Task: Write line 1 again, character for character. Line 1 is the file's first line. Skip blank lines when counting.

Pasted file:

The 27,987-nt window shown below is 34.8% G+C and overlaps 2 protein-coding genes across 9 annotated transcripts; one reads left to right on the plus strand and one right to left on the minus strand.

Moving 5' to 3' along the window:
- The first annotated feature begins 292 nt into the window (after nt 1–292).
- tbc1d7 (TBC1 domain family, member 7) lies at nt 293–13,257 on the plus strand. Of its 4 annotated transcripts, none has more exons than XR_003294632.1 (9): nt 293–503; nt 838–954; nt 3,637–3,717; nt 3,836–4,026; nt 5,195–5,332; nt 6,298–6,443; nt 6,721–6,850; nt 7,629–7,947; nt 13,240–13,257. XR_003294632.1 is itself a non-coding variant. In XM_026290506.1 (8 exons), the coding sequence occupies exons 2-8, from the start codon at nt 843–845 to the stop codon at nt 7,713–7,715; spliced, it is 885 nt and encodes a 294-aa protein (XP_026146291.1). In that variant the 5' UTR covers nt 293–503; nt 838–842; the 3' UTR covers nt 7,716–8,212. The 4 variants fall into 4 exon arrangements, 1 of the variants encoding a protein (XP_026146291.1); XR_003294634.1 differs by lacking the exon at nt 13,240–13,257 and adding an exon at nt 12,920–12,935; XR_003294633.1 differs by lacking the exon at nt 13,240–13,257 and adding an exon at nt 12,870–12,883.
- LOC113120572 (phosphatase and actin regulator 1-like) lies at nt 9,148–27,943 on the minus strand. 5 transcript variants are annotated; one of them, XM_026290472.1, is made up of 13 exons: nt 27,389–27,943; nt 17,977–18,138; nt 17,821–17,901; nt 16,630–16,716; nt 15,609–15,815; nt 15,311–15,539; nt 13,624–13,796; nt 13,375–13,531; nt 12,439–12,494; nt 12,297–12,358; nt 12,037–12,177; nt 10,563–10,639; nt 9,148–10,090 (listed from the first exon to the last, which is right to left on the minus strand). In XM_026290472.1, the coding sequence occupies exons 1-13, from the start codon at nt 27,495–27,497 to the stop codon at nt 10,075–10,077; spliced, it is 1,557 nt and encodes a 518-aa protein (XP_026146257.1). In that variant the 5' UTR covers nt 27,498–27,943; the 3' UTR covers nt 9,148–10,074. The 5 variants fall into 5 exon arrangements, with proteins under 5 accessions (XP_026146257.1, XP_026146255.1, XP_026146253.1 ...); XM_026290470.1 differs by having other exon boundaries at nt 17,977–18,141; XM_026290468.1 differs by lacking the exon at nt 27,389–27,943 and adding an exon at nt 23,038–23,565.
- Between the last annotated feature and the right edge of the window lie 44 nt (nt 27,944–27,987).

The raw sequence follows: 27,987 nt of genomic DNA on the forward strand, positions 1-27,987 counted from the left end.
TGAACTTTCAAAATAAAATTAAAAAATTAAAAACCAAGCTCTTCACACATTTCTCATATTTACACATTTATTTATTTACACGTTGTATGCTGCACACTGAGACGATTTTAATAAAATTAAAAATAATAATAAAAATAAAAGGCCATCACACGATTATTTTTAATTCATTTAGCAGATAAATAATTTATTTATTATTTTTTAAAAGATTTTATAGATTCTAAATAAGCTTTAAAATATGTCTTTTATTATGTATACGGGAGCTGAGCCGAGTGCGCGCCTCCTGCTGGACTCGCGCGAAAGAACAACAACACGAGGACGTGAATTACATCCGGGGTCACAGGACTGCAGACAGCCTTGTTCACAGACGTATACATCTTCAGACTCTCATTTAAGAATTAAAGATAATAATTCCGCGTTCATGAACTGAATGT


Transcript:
The 27,987-nt window shown below is 34.8% G+C and overlaps 2 protein-coding genes across 9 annotated transcripts; one reads left to right on the plus strand and one right to left on the minus strand.